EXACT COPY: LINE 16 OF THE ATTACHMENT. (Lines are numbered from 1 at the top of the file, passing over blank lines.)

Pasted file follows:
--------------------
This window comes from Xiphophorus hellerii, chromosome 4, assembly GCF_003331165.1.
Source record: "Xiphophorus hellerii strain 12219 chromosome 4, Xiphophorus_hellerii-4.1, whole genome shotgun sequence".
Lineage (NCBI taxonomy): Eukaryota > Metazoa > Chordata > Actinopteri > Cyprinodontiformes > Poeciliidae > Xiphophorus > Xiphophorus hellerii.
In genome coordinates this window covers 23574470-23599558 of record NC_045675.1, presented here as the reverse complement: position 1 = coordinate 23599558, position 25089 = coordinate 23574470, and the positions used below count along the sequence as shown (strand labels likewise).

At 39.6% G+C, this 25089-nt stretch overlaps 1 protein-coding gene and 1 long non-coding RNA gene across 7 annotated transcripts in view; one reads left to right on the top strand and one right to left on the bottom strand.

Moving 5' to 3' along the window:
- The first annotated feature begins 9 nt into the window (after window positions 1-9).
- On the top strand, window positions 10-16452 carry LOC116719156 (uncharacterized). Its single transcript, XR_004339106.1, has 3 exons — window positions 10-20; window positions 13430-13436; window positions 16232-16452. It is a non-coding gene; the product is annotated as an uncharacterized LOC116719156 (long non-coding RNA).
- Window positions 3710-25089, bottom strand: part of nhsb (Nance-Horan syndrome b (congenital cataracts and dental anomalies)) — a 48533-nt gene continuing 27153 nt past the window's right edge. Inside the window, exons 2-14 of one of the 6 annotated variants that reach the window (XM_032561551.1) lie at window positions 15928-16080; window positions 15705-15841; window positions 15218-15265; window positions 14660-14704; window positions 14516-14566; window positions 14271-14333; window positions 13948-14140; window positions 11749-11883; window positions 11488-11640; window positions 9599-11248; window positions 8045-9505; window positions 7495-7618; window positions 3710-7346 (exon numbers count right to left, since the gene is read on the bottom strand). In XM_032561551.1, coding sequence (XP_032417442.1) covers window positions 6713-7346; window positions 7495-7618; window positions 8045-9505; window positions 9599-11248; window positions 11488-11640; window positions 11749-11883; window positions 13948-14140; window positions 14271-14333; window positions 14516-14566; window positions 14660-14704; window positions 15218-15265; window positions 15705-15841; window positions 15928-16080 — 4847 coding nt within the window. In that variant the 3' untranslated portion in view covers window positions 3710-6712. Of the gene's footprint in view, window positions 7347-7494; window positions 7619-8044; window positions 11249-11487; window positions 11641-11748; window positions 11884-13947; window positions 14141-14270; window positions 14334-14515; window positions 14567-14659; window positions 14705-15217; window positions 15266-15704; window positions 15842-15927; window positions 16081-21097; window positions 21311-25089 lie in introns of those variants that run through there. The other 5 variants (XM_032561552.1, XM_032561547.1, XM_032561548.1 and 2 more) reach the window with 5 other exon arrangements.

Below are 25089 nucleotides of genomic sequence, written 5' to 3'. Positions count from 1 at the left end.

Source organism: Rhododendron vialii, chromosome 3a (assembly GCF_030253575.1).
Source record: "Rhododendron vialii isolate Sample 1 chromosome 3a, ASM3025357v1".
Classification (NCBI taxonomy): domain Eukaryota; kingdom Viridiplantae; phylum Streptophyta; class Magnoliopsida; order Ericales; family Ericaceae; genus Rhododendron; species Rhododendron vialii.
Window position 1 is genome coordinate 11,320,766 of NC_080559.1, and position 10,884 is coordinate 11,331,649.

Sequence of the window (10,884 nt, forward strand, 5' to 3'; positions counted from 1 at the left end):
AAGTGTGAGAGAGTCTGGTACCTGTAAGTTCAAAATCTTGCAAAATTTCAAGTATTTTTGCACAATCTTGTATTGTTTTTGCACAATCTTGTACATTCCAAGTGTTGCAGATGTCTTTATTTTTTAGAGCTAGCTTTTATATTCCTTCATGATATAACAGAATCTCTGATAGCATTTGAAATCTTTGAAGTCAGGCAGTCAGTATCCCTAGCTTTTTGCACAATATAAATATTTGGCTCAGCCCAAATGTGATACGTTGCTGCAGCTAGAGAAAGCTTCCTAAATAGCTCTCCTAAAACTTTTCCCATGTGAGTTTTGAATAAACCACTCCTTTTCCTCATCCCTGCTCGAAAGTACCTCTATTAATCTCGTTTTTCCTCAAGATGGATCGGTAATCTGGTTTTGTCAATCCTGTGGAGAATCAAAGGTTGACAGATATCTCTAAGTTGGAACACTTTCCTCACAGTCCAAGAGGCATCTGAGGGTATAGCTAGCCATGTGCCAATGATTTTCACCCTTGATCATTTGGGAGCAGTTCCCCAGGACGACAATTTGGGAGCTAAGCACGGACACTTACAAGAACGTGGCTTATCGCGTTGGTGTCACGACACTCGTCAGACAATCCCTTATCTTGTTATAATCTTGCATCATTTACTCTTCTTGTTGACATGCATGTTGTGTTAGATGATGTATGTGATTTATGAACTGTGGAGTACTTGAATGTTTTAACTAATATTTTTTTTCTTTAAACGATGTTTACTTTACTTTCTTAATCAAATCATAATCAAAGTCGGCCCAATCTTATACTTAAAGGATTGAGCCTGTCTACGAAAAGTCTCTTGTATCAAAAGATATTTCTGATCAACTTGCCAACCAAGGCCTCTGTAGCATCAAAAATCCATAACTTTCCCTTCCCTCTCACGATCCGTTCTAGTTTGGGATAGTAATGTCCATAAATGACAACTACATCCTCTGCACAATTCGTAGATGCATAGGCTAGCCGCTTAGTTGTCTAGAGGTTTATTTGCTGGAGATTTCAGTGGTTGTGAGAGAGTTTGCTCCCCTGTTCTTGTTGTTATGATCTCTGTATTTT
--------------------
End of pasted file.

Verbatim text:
AAGTGTGAGAGAGTCTGGTACCTGTAAGTTCAAAATCTTGCAAAATTTCAAGTATTTTTGCACAATCTTGTATTGTTTTTGCACAATCTTGTACATTCCAAGTGTTGCAGATGTCTTTATTTTTTAGAGCTAGCTTTTATATTCCTTCATGATATAACAGAATCTCTGATAGCATTTGAAATCTTTGAAGTCAGGCAGTCAGTATCCCTAGCTTTTTGCACAATATAAATATTTGGCTCAGCCCAAATGTGATACGTTGCTGCAGCTAGAGAAAGCTTCCTAAATAGCTCTCCTAAAACTTTTCCCATGTGAGTTTTGAATAAACCACTCCTTTTCCTCATCCCTGCTCGAAAGTACCTCTATTAATCTCGTTTTTCCTCAAGATGGATCGGTAATCTGGTTTTGTCAATCCTGTGGAGAATCAAAGGTTGACAGATATCTCTAAGTTGGAACACTTTCCTCACAGTCCAAGAGGCATCTGAGGGTATAGCTAGCCATGTGCCAATGATTTTCACCCTTGATCATTTGGGAGCAGTTCCCCAGGACGACAATTTGGGAGCTAAGCACGGACACTTACAAGAACGTGGCTTATCGCGTTGGTGTCACGACACTCGTCAGACAATCCCTTATCTTGTTATAATCTTGCATCATTTACTCTTCTTGTTGACATGCATGTTGTGTTAGATGATGTATGTGATTTATGAACTGTGGAGTACTTGAATGTTTTAACTAATATTTTTTTTCTTTAAACGATGTTTACTTTACTTTCTTAATCAAATCATAATCAAAGTCGGCCCAATCTTATACTTAAAGGATTGAGCCTGTCTACGAAAAGTCTCTTGTATCAAAAGATATTTCTGATCAACTTGCCAACCAAGGCCTCTGTAGCATCAAAAATCCATAACTTTCCCTTCCCTCTCACGATCCGTTCTAGTTTGGGATAGTAATGTCCATAAATGACAACTACATCCTCTGCACAATTCGTAGATGCATAGGCTAGCCGCTTAGTTGTCTAGAGGTTTATTTGCTGGAGATTTCAGTGGTTGTGAGAGAGTTTGCTCCCCTGTTCTTGTTGTTATGATCTCTGTATTTT